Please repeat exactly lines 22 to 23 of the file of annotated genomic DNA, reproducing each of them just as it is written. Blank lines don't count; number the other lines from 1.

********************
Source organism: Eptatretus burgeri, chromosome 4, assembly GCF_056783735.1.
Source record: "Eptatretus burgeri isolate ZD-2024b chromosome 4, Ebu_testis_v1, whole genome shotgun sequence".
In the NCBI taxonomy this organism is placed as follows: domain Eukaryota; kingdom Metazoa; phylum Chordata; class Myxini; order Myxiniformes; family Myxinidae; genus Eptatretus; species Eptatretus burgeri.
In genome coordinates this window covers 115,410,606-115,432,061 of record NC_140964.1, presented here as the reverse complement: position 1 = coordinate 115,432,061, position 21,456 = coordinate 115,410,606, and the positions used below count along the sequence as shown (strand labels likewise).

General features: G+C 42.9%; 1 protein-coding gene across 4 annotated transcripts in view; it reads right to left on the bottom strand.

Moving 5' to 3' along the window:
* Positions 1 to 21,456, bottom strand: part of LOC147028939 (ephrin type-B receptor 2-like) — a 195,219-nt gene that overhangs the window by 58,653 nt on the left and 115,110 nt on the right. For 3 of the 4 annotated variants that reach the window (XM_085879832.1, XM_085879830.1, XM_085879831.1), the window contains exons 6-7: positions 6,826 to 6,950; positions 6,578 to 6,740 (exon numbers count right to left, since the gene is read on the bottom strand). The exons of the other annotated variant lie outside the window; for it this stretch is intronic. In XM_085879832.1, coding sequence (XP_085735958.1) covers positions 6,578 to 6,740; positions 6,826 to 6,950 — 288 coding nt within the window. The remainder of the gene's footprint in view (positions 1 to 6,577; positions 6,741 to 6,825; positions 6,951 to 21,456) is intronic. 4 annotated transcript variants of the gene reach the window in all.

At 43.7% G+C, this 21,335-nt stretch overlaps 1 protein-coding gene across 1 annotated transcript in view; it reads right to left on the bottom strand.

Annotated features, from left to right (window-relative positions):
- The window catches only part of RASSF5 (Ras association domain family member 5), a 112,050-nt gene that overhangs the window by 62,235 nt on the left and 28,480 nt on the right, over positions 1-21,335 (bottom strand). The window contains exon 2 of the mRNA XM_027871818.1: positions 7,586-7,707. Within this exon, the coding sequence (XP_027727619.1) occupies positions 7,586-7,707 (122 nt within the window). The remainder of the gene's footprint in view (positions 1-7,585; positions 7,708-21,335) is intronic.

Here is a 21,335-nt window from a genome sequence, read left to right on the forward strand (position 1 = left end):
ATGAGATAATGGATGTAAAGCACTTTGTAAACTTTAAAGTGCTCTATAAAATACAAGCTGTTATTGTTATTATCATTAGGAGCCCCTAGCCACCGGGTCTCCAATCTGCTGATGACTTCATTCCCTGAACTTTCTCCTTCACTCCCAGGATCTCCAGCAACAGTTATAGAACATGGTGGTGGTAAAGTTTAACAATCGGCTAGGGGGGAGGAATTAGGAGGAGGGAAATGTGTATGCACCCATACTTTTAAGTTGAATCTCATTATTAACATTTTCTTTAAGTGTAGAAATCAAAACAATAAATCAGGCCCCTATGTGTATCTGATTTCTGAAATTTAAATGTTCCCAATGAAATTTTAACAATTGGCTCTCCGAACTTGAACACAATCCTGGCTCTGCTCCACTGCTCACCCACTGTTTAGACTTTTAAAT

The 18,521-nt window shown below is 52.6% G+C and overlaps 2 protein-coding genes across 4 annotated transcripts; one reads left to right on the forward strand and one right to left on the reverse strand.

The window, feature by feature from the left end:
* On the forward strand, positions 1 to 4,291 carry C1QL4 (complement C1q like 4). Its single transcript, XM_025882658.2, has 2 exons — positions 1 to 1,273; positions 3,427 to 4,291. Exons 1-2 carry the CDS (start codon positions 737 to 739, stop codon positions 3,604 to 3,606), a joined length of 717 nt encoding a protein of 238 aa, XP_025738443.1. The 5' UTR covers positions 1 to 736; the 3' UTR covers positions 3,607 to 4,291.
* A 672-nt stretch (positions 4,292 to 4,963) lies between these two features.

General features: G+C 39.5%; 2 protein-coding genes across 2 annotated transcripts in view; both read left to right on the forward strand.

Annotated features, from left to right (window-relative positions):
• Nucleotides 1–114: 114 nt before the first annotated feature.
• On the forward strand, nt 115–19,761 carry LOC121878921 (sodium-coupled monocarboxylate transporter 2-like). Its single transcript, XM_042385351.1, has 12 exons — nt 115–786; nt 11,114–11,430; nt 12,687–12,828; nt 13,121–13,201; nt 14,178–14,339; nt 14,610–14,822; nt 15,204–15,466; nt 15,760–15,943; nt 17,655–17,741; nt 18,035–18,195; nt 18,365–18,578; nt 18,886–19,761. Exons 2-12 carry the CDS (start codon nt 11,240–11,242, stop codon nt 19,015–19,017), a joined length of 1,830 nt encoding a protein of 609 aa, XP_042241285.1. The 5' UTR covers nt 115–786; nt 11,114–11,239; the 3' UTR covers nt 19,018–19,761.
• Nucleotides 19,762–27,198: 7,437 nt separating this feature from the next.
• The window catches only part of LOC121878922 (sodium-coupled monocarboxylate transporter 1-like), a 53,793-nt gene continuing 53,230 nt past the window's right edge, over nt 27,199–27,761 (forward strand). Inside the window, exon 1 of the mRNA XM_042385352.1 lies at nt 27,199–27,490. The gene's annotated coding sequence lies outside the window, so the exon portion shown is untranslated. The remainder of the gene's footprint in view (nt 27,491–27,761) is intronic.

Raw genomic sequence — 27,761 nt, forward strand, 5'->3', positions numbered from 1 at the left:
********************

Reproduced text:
• The window catches only part of LOC121878922 (sodium-coupled monocarboxylate transporter 1-like), a 53,793-nt gene continuing 53,230 nt past the window's right edge, over nt 27,199–27,761 (forward strand). Inside the window, exon 1 of the mRNA XM_042385352.1 lies at nt 27,199–27,490. The gene's annotated coding sequence lies outside the window, so the exon portion shown is untranslated. The remainder of the gene's footprint in view (nt 27,491–27,761) is intronic.

Raw genomic sequence — 27,761 nt, forward strand, 5'->3', positions numbered from 1 at the left: